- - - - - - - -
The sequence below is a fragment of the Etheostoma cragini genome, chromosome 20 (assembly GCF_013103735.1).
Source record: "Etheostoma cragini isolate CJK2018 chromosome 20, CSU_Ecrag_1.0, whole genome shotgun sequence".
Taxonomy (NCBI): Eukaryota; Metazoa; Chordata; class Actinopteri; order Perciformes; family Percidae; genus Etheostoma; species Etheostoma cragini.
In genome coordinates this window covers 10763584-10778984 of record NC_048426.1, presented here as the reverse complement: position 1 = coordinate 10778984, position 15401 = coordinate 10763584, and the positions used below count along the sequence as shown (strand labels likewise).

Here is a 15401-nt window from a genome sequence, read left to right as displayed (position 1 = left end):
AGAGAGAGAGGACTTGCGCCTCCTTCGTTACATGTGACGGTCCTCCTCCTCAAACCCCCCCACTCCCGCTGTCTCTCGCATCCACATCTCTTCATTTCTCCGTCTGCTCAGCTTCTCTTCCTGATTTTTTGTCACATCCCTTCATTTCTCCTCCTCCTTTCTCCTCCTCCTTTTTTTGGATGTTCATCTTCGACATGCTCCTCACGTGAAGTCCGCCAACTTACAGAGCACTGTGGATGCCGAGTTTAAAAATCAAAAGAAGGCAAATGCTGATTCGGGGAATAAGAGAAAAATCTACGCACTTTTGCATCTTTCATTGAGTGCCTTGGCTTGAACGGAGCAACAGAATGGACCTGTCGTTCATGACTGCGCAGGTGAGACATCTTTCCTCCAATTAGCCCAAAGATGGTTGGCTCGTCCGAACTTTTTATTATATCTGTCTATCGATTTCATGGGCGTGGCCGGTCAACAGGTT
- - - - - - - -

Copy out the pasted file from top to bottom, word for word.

The sequence below is a fragment of the Etheostoma cragini genome, chromosome 20 (assembly GCF_013103735.1).
Source record: "Etheostoma cragini isolate CJK2018 chromosome 20, CSU_Ecrag_1.0, whole genome shotgun sequence".
Taxonomy (NCBI): Eukaryota; Metazoa; Chordata; class Actinopteri; order Perciformes; family Percidae; genus Etheostoma; species Etheostoma cragini.
In genome coordinates this window covers 10763584-10778984 of record NC_048426.1, presented here as the reverse complement: position 1 = coordinate 10778984, position 15401 = coordinate 10763584, and the positions used below count along the sequence as shown (strand labels likewise).

Here is a 15401-nt window from a genome sequence, read left to right as displayed (position 1 = left end):
AGAGAGAGAGGACTTGCGCCTCCTTCGTTACATGTGACGGTCCTCCTCCTCAAACCCCCCCACTCCCGCTGTCTCTCGCATCCACATCTCTTCATTTCTCCGTCTGCTCAGCTTCTCTTCCTGATTTTTTGTCACATCCCTTCATTTCTCCTCCTCCTTTCTCCTCCTCCTTTTTTTGGATGTTCATCTTCGACATGCTCCTCACGTGAAGTCCGCCAACTTACAGAGCACTGTGGATGCCGAGTTTAAAAATCAAAAGAAGGCAAATGCTGATTCGGGGAATAAGAGAAAAATCTACGCACTTTTGCATCTTTCATTGAGTGCCTTGGCTTGAACGGAGCAACAGAATGGACCTGTCGTTCATGACTGCGCAGGTGAGACATCTTTCCTCCAATTAGCCCAAAGATGGTTGGCTCGTCCGAACTTTTTATTATATCTGTCTATCGATTTCATGGGCGTGGCCGGTCAACAGGTT